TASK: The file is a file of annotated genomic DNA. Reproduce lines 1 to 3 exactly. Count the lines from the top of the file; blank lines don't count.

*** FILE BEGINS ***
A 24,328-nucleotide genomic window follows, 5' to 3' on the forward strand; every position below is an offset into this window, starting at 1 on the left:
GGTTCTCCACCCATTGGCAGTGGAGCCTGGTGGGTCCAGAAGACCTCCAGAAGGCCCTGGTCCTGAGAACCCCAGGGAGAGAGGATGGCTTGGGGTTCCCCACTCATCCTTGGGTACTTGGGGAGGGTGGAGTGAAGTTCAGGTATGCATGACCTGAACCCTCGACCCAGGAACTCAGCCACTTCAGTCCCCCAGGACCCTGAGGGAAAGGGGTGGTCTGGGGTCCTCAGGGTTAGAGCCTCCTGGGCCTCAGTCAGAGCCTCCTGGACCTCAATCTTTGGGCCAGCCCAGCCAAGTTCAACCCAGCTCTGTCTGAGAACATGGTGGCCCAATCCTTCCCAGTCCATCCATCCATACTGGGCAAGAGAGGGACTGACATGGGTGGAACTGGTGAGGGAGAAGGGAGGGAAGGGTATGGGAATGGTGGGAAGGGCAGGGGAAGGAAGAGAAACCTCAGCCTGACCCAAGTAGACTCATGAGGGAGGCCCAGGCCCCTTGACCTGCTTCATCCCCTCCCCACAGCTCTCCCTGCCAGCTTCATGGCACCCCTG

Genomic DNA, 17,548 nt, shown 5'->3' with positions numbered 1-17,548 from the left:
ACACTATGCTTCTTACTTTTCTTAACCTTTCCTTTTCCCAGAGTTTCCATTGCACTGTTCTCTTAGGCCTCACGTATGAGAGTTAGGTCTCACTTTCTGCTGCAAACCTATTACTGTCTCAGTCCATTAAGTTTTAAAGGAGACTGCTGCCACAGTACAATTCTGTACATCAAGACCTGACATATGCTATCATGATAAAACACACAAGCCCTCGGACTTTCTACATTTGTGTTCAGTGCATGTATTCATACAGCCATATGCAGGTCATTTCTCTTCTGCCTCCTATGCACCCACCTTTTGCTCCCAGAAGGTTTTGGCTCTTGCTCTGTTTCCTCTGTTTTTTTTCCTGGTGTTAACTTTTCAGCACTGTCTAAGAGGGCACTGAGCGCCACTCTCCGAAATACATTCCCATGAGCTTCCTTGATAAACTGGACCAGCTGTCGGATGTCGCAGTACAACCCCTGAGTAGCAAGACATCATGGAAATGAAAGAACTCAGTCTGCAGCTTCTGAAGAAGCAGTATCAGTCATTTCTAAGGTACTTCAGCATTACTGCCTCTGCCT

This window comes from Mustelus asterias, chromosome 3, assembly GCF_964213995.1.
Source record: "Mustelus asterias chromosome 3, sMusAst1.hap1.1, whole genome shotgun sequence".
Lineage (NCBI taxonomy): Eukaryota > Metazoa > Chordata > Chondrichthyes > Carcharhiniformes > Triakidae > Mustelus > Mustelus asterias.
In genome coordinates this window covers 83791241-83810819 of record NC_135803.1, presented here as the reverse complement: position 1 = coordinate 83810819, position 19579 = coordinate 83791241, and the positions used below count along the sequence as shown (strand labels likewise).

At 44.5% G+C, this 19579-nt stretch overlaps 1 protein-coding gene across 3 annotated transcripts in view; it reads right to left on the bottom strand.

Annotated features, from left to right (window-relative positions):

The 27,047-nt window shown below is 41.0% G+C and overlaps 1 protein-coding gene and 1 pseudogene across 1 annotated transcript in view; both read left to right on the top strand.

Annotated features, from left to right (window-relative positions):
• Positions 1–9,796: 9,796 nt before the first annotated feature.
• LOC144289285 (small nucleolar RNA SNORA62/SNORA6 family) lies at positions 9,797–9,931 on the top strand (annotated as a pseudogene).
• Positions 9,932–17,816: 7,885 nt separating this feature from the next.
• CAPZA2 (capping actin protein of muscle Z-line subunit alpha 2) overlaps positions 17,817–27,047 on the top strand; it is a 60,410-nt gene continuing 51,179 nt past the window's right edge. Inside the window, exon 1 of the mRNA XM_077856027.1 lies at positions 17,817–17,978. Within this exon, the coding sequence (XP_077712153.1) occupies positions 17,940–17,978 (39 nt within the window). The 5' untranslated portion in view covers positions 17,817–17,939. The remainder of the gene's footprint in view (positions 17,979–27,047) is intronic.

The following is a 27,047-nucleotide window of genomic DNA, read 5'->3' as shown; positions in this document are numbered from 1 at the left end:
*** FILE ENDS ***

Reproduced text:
A 24,328-nucleotide genomic window follows, 5' to 3' on the forward strand; every position below is an offset into this window, starting at 1 on the left:
GGTTCTCCACCCATTGGCAGTGGAGCCTGGTGGGTCCAGAAGACCTCCAGAAGGCCCTGGTCCTGAGAACCCCAGGGAGAGAGGATGGCTTGGGGTTCCCCACTCATCCTTGGGTACTTGGGGAGGGTGGAGTGAAGTTCAGGTATGCATGACCTGAACCCTCGACCCAGGAACTCAGCCACTTCAGTCCCCCAGGACCCTGAGGGAAAGGGGTGGTCTGGGGTCCTCAGGGTTAGAGCCTCCTGGGCCTCAGTCAGAGCCTCCTGGACCTCAATCTTTGGGCCAGCCCAGCCAAGTTCAACCCAGCTCTGTCTGAGAACATGGTGGCCCAATCCTTCCCAGTCCATCCATCCATACTGGGCAAGAGAGGGACTGACATGGGTGGAACTGGTGAGGGAGAAGGGAGGGAAGGGTATGGGAATGGTGGGAAGGGCAGGGGAAGGAAGAGAAACCTCAGCCTGACCCAAGTAGACTCATGAGGGAGGCCCAGGCCCCTTGACCTGCTTCATCCCCTCCCCACAGCTCTCCCTGCCAGCTTCATGGCACCCCTG

Genomic DNA, 17,548 nt, shown 5'->3' with positions numbered 1-17,548 from the left: